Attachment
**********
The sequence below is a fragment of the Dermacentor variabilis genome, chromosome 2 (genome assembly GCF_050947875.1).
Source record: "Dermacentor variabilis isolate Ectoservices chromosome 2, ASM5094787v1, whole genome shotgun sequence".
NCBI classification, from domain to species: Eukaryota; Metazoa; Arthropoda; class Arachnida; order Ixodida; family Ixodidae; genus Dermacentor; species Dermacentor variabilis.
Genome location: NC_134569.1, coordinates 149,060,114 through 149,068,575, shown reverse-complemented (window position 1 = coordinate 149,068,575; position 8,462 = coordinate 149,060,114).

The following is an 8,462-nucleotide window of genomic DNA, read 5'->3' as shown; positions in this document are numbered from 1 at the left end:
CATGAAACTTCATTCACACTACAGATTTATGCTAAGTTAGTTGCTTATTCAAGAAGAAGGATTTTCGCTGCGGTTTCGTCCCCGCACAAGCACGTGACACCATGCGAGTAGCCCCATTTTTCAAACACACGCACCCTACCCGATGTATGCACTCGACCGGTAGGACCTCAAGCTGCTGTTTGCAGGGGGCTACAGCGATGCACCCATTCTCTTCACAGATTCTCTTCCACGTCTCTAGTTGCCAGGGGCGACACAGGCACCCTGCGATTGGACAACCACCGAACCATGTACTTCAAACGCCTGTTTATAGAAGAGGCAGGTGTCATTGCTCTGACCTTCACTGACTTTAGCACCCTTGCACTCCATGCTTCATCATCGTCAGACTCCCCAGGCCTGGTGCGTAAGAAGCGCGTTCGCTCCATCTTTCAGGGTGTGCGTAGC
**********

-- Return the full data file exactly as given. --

The sequence below is a fragment of the Dermacentor variabilis genome, chromosome 2 (genome assembly GCF_050947875.1).
Source record: "Dermacentor variabilis isolate Ectoservices chromosome 2, ASM5094787v1, whole genome shotgun sequence".
NCBI classification, from domain to species: Eukaryota; Metazoa; Arthropoda; class Arachnida; order Ixodida; family Ixodidae; genus Dermacentor; species Dermacentor variabilis.
Genome location: NC_134569.1, coordinates 149,060,114 through 149,068,575, shown reverse-complemented (window position 1 = coordinate 149,068,575; position 8,462 = coordinate 149,060,114).

The following is an 8,462-nucleotide window of genomic DNA, read 5'->3' as shown; positions in this document are numbered from 1 at the left end:
CATGAAACTTCATTCACACTACAGATTTATGCTAAGTTAGTTGCTTATTCAAGAAGAAGGATTTTCGCTGCGGTTTCGTCCCCGCACAAGCACGTGACACCATGCGAGTAGCCCCATTTTTCAAACACACGCACCCTACCCGATGTATGCACTCGACCGGTAGGACCTCAAGCTGCTGTTTGCAGGGGGCTACAGCGATGCACCCATTCTCTTCACAGATTCTCTTCCACGTCTCTAGTTGCCAGGGGCGACACAGGCACCCTGCGATTGGACAACCACCGAACCATGTACTTCAAACGCCTGTTTATAGAAGAGGCAGGTGTCATTGCTCTGACCTTCACTGACTTTAGCACCCTTGCACTCCATGCTTCATCATCGTCAGACTCCCCAGGCCTGGTGCGTAAGAAGCGCGTTCGCTCCATCTTTCAGGGTGTGCGTAGC